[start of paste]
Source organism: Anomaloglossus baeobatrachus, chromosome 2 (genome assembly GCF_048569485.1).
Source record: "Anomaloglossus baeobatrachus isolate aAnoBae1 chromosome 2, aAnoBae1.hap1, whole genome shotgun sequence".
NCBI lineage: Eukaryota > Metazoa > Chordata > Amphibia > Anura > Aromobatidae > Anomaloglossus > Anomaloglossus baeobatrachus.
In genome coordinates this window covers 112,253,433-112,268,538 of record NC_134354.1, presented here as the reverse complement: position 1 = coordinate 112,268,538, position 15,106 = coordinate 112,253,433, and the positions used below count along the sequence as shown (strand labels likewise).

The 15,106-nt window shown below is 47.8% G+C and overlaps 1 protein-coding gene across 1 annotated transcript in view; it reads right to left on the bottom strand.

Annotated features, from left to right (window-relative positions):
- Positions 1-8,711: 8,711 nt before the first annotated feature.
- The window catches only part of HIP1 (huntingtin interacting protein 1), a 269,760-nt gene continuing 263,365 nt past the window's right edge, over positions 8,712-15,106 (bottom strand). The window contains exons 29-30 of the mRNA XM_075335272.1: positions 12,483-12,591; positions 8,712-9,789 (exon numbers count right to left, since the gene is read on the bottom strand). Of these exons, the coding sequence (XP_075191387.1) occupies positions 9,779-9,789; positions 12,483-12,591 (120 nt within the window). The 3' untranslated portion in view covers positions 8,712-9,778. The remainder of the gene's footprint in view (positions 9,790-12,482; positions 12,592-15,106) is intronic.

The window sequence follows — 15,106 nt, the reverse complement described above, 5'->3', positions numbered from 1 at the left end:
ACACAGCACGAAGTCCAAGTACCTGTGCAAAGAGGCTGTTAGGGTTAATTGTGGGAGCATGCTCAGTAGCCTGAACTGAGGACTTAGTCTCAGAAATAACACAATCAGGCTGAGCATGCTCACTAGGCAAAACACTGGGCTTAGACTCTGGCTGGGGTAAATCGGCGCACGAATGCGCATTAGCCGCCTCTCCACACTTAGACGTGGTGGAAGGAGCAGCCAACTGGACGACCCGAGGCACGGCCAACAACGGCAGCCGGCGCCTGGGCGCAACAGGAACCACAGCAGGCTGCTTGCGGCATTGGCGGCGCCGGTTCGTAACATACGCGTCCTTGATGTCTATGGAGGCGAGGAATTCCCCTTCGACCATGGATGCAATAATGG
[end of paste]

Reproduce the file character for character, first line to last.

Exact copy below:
Source organism: Anomaloglossus baeobatrachus, chromosome 2 (genome assembly GCF_048569485.1).
Source record: "Anomaloglossus baeobatrachus isolate aAnoBae1 chromosome 2, aAnoBae1.hap1, whole genome shotgun sequence".
NCBI lineage: Eukaryota > Metazoa > Chordata > Amphibia > Anura > Aromobatidae > Anomaloglossus > Anomaloglossus baeobatrachus.
In genome coordinates this window covers 112,253,433-112,268,538 of record NC_134354.1, presented here as the reverse complement: position 1 = coordinate 112,268,538, position 15,106 = coordinate 112,253,433, and the positions used below count along the sequence as shown (strand labels likewise).

The 15,106-nt window shown below is 47.8% G+C and overlaps 1 protein-coding gene across 1 annotated transcript in view; it reads right to left on the bottom strand.

Annotated features, from left to right (window-relative positions):
- Positions 1-8,711: 8,711 nt before the first annotated feature.
- The window catches only part of HIP1 (huntingtin interacting protein 1), a 269,760-nt gene continuing 263,365 nt past the window's right edge, over positions 8,712-15,106 (bottom strand). The window contains exons 29-30 of the mRNA XM_075335272.1: positions 12,483-12,591; positions 8,712-9,789 (exon numbers count right to left, since the gene is read on the bottom strand). Of these exons, the coding sequence (XP_075191387.1) occupies positions 9,779-9,789; positions 12,483-12,591 (120 nt within the window). The 3' untranslated portion in view covers positions 8,712-9,778. The remainder of the gene's footprint in view (positions 9,790-12,482; positions 12,592-15,106) is intronic.

The window sequence follows — 15,106 nt, the reverse complement described above, 5'->3', positions numbered from 1 at the left end:
ACACAGCACGAAGTCCAAGTACCTGTGCAAAGAGGCTGTTAGGGTTAATTGTGGGAGCATGCTCAGTAGCCTGAACTGAGGACTTAGTCTCAGAAATAACACAATCAGGCTGAGCATGCTCACTAGGCAAAACACTGGGCTTAGACTCTGGCTGGGGTAAATCGGCGCACGAATGCGCATTAGCCGCCTCTCCACACTTAGACGTGGTGGAAGGAGCAGCCAACTGGACGACCCGAGGCACGGCCAACAACGGCAGCCGGCGCCTGGGCGCAACAGGAACCACAGCAGGCTGCTTGCGGCATTGGCGGCGCCGGTTCGTAACATACGCGTCCTTGATGTCTATGGAGGCGAGGAATTCCCCTTCGACCATGGATGCAATAATGG